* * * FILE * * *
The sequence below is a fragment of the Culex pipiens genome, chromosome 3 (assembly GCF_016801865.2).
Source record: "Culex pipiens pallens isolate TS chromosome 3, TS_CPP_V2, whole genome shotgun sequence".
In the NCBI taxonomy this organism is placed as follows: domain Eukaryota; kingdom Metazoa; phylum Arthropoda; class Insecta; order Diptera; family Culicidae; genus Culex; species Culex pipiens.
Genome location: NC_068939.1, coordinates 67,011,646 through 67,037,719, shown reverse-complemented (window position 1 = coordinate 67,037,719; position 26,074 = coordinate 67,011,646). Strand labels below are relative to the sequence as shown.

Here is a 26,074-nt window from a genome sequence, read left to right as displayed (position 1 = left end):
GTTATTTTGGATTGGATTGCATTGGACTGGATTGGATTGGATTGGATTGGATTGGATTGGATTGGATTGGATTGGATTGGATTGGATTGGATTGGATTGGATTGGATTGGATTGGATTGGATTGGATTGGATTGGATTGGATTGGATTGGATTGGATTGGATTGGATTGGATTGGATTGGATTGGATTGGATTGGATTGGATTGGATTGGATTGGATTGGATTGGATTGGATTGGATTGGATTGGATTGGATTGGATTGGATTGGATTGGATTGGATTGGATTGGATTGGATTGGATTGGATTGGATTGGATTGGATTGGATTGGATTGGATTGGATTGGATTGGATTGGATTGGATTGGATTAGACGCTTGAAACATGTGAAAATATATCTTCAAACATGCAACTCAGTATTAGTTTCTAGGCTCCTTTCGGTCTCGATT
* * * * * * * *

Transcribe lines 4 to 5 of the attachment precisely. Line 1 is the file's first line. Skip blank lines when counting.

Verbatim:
Genome location: NC_068939.1, coordinates 67,011,646 through 67,037,719, shown reverse-complemented (window position 1 = coordinate 67,037,719; position 26,074 = coordinate 67,011,646). Strand labels below are relative to the sequence as shown.

Here is a 26,074-nt window from a genome sequence, read left to right as displayed (position 1 = left end):